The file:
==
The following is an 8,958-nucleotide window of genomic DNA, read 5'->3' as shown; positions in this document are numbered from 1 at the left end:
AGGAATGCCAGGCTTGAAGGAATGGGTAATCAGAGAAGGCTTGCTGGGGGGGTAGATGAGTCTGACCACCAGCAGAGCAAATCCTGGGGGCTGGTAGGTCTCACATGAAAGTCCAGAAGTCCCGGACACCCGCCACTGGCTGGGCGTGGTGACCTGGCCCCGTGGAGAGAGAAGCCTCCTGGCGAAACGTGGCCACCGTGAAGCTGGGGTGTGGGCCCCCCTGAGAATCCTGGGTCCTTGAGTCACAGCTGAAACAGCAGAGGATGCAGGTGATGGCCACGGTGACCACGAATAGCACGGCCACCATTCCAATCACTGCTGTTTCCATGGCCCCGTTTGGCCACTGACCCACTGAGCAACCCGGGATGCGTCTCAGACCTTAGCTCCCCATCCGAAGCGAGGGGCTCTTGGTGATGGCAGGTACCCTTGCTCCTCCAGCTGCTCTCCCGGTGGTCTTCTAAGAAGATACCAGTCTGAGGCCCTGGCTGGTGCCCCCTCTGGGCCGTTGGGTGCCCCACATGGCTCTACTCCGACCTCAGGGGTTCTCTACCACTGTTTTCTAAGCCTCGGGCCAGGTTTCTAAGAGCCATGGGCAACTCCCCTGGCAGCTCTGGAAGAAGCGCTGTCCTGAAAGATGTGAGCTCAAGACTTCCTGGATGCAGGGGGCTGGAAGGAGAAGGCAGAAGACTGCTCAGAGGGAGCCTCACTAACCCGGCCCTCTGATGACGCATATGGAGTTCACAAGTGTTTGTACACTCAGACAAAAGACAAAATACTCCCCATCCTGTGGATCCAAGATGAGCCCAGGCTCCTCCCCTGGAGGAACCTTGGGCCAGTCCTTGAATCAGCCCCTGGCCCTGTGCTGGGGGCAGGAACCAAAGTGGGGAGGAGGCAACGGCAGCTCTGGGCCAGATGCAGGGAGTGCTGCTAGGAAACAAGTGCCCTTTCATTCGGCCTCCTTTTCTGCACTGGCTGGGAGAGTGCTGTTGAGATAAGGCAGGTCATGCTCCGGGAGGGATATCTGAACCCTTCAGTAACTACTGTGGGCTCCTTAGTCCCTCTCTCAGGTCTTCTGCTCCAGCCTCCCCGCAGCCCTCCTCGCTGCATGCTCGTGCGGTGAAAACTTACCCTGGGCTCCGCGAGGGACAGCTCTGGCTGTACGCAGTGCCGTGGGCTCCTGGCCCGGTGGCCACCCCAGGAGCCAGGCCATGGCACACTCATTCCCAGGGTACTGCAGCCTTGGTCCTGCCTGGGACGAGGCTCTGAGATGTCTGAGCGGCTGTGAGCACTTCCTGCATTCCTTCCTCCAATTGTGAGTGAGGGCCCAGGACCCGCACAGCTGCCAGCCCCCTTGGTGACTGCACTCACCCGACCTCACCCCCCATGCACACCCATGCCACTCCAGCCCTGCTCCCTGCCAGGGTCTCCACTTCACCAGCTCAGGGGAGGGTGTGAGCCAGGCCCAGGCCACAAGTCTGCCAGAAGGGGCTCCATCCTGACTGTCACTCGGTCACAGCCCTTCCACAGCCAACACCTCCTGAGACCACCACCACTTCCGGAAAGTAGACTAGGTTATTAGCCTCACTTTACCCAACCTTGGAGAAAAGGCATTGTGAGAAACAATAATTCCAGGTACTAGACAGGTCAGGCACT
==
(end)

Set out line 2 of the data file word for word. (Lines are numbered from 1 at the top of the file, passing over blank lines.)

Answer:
AGGAATGCCAGGCTTGAAGGAATGGGTAATCAGAGAAGGCTTGCTGGGGGGGTAGATGAGTCTGACCACCAGCAGAGCAAATCCTGGGGGCTGGTAGGTCTCACATGAAAGTCCAGAAGTCCCGGACACCCGCCACTGGCTGGGCGTGGTGACCTGGCCCCGTGGAGAGAGAAGCCTCCTGGCGAAACGTGGCCACCGTGAAGCTGGGGTGTGGGCCCCCCTGAGAATCCTGGGTCCTTGAGTCACAGCTGAAACAGCAGAGGATGCAGGTGATGGCCACGGTGACCACGAATAGCACGGCCACCATTCCAATCACTGCTGTTTCCATGGCCCCGTTTGGCCACTGACCCACTGAGCAACCCGGGATGCGTCTCAGACCTTAGCTCCCCATCCGAAGCGAGGGGCTCTTGGTGATGGCAGGTACCCTTGCTCCTCCAGCTGCTCTCCCGGTGGTCTTCTAAGAAGATACCAGTCTGAGGCCCTGGCTGGTGCCCCCTCTGGGCCGTTGGGTGCCCCACATGGCTCTACTCCGACCTCAGGGGTTCTCTACCACTGTTTTCTAAGCCTCGGGCCAGGTTTCTAAGAGCCATGGGCAACTCCCCTGGCAGCTCTGGAAGAAGCGCTGTCCTGAAAGATGTGAGCTCAAGACTTCCTGGATGCAGGGGGCTGGAAGGAGAAGGCAGAAGACTGCTCAGAGGGAGCCTCACTAACCCGGCCCTCTGATGACGCATATGGAGTTCACAAGTGTTTGTACACTCAGACAAAAGACAAAATACTCCCCATCCTGTGGATCCAAGATGAGCCCAGGCTCCTCCCCTGGAGGAACCTTGGGCCAGTCCTTGAATCAGCCCCTGGCCCTGTGCTGGGGGCAGGAACCAAAGTGGGGAGGAGGCAACGGCAGCTCTGGGCCAGATGCAGGGAGTGCTGCTAGGAAACAAGTGCCCTTTCATTCGGCCTCCTTTTCTGCACTGGCTGGGAGAGTGCTGTTGAGATAAGGCAGGTCATGCTCCGGGAGGGATATCTGAACCCTTCAGTAACTACTGTGGGCTCCTTAGTCCCTCTCTCAGGTCTTCTGCTCCAGCCTCCCCGCAGCCCTCCTCGCTGCATGCTCGTGCGGTGAAAACTTACCCTGGGCTCCGCGAGGGACAGCTCTGGCTGTACGCAGTGCCGTGGGCTCCTGGCCCGGTGGCCACCCCAGGAGCCAGGCCATGGCACACTCATTCCCAGGGTACTGCAGCCTTGGTCCTGCCTGGGACGAGGCTCTGAGATGTCTGAGCGGCTGTGAGCACTTCCTGCATTCCTTCCTCCAATTGTGAGTGAGGGCCCAGGACCCGCACAGCTGCCAGCCCCCTTGGTGACTGCACTCACCCGACCTCACCCCCCATGCACACCCATGCCACTCCAGCCCTGCTCCCTGCCAGGGTCTCCACTTCACCAGCTCAGGGGAGGGTGTGAGCCAGGCCCAGGCCACAAGTCTGCCAGAAGGGGCTCCATCCTGACTGTCACTCGGTCACAGCCCTTCCACAGCCAACACCTCCTGAGACCACCACCACTTCCGGAAAGTAGACTAGGTTATTAGCCTCACTTTACCCAACCTTGGAGAAAAGGCATTGTGAGAAACAATAATTCCAGGTACTAGACAGGTCAGGCACT